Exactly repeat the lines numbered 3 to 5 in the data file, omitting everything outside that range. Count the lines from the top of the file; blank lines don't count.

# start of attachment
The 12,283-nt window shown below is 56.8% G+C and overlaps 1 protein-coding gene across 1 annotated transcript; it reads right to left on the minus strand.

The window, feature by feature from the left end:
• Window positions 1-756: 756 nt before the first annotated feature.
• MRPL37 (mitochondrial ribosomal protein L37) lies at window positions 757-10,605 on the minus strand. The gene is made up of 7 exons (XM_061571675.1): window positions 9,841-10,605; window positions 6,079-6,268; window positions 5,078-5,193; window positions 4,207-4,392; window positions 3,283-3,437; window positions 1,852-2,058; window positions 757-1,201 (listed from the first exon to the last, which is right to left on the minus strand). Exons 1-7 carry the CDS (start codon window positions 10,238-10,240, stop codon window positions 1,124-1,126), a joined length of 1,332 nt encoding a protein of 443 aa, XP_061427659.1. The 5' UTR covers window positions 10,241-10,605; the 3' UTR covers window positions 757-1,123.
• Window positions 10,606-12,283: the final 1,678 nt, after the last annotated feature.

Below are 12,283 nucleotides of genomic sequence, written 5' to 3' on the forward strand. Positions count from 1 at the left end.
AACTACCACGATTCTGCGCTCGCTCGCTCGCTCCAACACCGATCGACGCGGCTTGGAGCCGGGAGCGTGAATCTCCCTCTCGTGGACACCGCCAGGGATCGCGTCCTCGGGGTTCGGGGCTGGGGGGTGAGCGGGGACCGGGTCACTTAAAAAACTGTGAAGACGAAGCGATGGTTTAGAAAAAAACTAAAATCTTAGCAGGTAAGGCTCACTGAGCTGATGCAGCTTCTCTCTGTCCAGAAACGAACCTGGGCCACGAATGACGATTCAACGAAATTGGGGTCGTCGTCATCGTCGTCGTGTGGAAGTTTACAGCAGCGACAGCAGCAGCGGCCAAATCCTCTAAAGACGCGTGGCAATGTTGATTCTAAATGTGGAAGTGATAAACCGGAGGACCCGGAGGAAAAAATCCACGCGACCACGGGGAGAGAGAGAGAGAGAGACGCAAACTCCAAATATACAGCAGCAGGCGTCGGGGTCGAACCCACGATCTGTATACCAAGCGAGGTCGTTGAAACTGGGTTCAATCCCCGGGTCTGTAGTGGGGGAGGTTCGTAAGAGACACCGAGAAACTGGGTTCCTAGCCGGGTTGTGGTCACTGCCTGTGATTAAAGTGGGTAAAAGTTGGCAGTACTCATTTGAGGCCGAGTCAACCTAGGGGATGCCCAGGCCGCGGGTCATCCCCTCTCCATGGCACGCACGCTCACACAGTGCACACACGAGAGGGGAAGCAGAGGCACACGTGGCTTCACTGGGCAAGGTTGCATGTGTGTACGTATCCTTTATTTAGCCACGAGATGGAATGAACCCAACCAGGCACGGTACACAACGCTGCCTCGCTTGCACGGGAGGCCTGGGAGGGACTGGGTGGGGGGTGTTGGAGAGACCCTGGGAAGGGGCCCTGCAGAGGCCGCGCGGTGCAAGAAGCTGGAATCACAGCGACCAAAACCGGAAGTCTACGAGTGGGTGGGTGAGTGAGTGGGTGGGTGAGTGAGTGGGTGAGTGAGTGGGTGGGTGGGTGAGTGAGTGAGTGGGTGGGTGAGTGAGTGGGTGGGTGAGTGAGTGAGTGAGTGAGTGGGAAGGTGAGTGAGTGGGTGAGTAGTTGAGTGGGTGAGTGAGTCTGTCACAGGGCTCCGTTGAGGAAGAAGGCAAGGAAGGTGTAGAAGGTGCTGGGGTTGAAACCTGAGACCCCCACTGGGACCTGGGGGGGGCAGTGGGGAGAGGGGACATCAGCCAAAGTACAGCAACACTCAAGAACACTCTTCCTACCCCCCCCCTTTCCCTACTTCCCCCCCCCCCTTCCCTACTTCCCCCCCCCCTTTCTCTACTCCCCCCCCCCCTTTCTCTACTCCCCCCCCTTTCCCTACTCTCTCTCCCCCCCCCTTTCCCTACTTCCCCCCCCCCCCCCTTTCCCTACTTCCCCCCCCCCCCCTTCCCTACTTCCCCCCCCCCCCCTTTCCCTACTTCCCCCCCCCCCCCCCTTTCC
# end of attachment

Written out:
• Window positions 1-756: 756 nt before the first annotated feature.
• MRPL37 (mitochondrial ribosomal protein L37) lies at window positions 757-10,605 on the minus strand. The gene is made up of 7 exons (XM_061571675.1): window positions 9,841-10,605; window positions 6,079-6,268; window positions 5,078-5,193; window positions 4,207-4,392; window positions 3,283-3,437; window positions 1,852-2,058; window positions 757-1,201 (listed from the first exon to the last, which is right to left on the minus strand). Exons 1-7 carry the CDS (start codon window positions 10,238-10,240, stop codon window positions 1,124-1,126), a joined length of 1,332 nt encoding a protein of 443 aa, XP_061427659.1. The 5' UTR covers window positions 10,241-10,605; the 3' UTR covers window positions 757-1,123.
• Window positions 10,606-12,283: the final 1,678 nt, after the last annotated feature.